May 19, 2014
The saint whom we celebrate on Wednesday was renowned for his eloquence. St. Bernadine of Siena was born in Italy in 1380 and died in Aquila in Italy in 1444. His holiness was so renowned that he was quickly canonised within a few years of his death.
St. Bernadine inveighed against the evils of his day and was known as a powerful and forceful preacher. He followed in the line of others of the fourteenth and fifteenth centuries who were keen to attack the corruption and complacency that they detected both within and outside the church. St Bernadine was keen to call the people of his native land back to their Catholic faith. He realised that faith as well as charity need to begin at home, and was acutely aware that there was little point in preaching to non-Christians when so many who thought of themselves as Christians lived lives that were anything but.
We too live in an age that is complacent and thinks that it knows – and easily dismisses – what Christian faith is all about. We too will need to be eloquent like St Bernadine but we will need more than words. Our actions too should show our faith. May his prayers help us to be convincing witnesses to the truth.
May 12, 2014
As well as the fifty days of Easter that we celebrate in the Liturgy, we also have the month of the May to celebrate over the next few weeks. May has always been seen traditionally as the month of Mary and some of our older hymns speak of it in that way.
After the resurrection Mary is found with the apostles praying and rejoicing. She, who had seen her son die in agony on the cross, was now able to share in the resurrection of that same son. In her Assumption that sharing becomes total. Mary is a sign of the power of the resurrection at work among Christian people. The resurrection is not just something that happens to Jesus it is shared with us too.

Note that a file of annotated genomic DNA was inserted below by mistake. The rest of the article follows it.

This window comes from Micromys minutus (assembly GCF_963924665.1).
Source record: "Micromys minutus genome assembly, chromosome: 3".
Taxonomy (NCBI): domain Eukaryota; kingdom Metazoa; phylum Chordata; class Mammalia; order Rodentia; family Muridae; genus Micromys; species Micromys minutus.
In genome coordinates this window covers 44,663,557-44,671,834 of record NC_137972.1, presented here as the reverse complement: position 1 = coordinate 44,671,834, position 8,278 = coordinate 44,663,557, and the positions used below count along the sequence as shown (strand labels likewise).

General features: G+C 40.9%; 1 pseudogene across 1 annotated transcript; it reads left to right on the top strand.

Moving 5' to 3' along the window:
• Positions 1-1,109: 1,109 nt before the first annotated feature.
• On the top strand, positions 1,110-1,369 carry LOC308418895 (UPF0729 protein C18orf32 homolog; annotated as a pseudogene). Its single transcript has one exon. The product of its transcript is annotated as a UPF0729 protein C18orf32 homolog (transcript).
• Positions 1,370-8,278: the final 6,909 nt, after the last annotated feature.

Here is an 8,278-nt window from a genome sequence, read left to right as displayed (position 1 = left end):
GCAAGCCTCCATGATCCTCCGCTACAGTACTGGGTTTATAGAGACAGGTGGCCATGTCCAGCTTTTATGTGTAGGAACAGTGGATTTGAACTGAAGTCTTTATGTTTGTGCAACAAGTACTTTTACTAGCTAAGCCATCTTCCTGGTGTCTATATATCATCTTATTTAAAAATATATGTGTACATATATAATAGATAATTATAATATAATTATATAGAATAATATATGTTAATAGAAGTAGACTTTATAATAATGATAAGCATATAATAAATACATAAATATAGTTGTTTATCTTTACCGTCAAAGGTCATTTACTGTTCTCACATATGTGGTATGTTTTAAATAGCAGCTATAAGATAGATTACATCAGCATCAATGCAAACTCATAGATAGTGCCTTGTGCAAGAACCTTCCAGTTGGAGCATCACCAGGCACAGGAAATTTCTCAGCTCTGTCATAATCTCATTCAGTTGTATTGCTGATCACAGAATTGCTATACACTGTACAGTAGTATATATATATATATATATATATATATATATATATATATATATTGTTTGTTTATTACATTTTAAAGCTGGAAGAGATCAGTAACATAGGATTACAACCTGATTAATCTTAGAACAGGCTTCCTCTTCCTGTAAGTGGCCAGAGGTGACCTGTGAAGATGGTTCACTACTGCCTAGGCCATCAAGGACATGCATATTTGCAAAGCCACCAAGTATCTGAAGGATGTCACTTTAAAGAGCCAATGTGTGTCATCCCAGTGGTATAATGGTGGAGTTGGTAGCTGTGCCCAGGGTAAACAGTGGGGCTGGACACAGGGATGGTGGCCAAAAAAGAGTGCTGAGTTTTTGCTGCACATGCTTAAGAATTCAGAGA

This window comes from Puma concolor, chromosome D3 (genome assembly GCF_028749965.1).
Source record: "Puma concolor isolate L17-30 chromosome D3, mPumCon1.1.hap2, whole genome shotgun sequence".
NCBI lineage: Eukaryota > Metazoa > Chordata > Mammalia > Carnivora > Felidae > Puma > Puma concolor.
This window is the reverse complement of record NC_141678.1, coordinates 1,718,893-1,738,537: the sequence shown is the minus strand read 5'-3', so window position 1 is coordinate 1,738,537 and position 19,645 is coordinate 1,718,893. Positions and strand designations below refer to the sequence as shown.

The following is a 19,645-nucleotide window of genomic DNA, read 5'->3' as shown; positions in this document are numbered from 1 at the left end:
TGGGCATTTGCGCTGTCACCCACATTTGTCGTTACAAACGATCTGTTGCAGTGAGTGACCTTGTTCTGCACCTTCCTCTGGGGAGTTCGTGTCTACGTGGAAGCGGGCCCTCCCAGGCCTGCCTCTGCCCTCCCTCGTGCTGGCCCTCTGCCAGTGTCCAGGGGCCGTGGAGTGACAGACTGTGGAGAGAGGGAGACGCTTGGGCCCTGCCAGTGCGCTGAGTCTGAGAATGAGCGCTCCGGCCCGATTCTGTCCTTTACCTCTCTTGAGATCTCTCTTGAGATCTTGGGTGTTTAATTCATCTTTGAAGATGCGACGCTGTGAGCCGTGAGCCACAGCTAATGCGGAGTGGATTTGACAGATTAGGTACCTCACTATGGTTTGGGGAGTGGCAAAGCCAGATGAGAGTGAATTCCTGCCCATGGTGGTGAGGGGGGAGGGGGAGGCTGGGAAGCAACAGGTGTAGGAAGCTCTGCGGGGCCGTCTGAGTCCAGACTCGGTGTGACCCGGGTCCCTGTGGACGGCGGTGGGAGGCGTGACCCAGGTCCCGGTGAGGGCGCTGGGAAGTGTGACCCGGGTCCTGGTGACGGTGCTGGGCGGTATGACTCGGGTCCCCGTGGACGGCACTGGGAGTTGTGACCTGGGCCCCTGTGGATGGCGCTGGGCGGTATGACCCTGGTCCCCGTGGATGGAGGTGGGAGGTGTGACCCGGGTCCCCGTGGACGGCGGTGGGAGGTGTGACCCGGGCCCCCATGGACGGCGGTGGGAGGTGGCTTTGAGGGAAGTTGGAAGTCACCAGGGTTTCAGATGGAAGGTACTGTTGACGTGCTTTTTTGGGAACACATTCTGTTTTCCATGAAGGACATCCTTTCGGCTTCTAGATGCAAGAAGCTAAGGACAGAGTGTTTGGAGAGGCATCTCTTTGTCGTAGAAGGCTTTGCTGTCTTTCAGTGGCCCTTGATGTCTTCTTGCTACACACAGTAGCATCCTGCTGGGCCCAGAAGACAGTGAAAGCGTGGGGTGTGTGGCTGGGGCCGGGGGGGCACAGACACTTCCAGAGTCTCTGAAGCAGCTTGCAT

One of the beautiful traditional chants of Eastertide brings all these sorts of thoughts together. The ‘Regina Caeli’ is a prayer that we should all know and one that children can quickly learn. It can be found in any Catholic prayer book or in our hymn books, in Latin and in English. In it we invite Mary to rejoice because her son is risen as he promised. And we ask her to pray for us.
May 5, 2014
Last week someone wished me ‘a belated happy Easter’. I had to point out that he was well in time as we are now in the midst of our Easter celebrations. In fact they continue for fifty days – a week of weeks in which we celebrate, ponder and proclaim the death and resurrection of Christ.
The readings for these weeks, especially the Sunday ones, take us to the heart of the mystery. We hear of the accounts of the disciples encounters with the risen Jesus, but we are also given much to think and pray about to embed the new life of the resurrection into the life of the Church. The resurrection is not an event in the past, though it is historical, but very much a present reality.
As we gather to celebrate the Mass we are gathering to celebrate the life, death and resurrection of Jesus. The same is true of all the other sacraments. But it is also true of the Church’s communal life. Our caring and our loving are signs of the risen Christ in the world. The new life of Jesus is not on offer in the future but here and now. We are called to that life.